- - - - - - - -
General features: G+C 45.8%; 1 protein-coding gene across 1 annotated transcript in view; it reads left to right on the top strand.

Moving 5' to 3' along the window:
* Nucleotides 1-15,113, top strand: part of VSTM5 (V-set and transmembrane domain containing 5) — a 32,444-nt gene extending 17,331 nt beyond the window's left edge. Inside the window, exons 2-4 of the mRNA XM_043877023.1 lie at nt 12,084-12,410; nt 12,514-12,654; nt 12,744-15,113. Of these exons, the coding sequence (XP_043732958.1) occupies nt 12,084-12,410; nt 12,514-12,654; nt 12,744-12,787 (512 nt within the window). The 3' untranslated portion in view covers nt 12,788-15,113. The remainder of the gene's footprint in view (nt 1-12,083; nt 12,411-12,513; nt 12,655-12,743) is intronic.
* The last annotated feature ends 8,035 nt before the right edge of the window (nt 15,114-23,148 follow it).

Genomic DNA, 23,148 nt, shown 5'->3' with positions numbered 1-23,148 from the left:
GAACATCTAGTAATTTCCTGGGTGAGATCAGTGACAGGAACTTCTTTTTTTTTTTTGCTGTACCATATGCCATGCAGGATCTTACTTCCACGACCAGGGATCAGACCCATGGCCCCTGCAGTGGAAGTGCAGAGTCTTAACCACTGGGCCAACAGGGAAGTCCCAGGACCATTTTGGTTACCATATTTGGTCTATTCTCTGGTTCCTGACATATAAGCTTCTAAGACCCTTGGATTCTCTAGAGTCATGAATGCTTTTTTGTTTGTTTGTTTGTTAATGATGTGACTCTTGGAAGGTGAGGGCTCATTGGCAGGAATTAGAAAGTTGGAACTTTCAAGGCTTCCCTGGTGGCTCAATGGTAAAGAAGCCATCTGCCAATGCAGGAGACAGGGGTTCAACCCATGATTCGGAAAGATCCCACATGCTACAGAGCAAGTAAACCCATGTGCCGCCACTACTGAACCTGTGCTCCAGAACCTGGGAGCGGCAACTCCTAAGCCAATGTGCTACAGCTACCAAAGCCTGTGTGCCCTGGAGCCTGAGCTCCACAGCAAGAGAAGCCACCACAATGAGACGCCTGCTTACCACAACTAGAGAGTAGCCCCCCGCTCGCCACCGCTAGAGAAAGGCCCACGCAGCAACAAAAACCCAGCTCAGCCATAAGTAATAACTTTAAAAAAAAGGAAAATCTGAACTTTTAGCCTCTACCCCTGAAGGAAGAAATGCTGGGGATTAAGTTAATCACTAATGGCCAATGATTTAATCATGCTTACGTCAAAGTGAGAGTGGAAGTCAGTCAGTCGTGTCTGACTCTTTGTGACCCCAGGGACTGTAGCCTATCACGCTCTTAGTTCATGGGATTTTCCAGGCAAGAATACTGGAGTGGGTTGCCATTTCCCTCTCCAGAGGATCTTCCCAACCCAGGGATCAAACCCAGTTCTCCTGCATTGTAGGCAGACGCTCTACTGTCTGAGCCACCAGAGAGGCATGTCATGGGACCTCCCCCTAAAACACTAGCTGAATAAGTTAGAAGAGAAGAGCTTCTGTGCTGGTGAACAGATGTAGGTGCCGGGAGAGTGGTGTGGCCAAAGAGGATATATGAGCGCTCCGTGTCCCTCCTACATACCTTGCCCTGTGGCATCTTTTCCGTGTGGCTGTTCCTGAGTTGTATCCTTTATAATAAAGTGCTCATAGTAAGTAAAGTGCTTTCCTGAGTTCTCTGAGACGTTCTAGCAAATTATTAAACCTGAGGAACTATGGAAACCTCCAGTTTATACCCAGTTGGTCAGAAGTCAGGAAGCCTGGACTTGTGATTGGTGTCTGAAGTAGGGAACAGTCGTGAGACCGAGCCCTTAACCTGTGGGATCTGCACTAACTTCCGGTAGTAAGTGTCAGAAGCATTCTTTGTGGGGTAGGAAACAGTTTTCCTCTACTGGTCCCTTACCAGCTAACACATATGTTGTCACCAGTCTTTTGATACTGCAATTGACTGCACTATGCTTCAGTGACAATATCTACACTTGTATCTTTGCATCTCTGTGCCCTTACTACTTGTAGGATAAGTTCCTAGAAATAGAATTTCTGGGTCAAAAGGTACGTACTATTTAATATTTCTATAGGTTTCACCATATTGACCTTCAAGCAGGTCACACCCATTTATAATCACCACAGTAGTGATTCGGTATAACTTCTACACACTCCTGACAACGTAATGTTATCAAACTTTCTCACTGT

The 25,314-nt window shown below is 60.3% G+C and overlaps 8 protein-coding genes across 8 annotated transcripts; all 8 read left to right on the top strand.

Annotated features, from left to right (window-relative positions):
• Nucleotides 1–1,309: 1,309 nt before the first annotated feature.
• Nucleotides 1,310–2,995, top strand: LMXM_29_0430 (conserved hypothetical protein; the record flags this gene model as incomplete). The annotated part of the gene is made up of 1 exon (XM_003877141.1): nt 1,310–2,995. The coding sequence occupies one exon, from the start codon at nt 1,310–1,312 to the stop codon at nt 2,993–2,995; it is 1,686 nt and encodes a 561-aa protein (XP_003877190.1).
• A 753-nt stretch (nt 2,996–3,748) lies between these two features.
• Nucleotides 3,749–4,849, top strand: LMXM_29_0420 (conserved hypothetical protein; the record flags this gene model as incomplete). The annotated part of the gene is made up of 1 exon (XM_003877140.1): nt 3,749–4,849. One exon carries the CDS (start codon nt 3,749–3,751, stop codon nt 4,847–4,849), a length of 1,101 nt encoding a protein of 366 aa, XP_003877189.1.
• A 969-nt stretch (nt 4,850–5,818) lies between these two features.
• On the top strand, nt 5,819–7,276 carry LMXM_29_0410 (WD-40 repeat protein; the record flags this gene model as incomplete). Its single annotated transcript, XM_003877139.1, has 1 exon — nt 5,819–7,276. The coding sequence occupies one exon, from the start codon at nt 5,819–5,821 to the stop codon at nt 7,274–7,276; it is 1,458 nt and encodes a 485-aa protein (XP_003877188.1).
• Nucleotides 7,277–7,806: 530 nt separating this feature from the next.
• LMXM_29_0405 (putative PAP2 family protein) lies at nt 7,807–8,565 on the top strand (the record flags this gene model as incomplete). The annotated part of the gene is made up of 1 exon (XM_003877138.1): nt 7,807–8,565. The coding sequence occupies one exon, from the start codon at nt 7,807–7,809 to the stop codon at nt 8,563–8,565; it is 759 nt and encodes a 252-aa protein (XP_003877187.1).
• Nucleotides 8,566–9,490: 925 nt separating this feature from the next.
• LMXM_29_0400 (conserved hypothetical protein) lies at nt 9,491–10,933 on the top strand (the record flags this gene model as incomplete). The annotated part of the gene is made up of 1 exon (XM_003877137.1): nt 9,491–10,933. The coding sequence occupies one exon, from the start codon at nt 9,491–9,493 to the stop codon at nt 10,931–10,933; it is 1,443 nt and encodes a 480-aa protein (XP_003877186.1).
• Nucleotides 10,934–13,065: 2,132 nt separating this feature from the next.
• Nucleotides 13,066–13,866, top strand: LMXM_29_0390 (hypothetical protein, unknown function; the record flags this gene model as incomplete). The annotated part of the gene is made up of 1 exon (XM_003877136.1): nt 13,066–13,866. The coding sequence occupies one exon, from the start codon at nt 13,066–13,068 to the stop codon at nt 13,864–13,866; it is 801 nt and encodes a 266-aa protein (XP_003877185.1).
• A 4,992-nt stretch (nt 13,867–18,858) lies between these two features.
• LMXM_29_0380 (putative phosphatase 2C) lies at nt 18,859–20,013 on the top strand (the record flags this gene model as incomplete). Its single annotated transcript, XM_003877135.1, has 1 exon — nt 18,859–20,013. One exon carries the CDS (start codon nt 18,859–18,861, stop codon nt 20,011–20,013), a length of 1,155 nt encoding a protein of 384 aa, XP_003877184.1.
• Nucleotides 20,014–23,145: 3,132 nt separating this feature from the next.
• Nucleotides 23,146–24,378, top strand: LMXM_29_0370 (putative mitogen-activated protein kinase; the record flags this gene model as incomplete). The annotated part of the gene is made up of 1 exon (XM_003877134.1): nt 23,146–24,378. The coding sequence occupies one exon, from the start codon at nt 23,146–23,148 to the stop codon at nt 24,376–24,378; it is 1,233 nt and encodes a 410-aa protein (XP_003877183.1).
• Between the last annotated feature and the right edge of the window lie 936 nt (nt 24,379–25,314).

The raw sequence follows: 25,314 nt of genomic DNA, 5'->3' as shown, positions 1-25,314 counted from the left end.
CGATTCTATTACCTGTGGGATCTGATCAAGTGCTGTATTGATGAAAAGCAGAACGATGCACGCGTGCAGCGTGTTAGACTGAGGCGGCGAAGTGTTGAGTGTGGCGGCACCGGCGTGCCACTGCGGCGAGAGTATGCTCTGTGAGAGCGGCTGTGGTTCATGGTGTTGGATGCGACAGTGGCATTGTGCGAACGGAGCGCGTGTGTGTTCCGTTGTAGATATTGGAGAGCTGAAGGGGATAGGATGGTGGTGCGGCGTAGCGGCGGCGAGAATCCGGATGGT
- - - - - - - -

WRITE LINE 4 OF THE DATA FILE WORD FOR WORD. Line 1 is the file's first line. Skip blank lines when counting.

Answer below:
* The last annotated feature ends 8,035 nt before the right edge of the window (nt 15,114-23,148 follow it).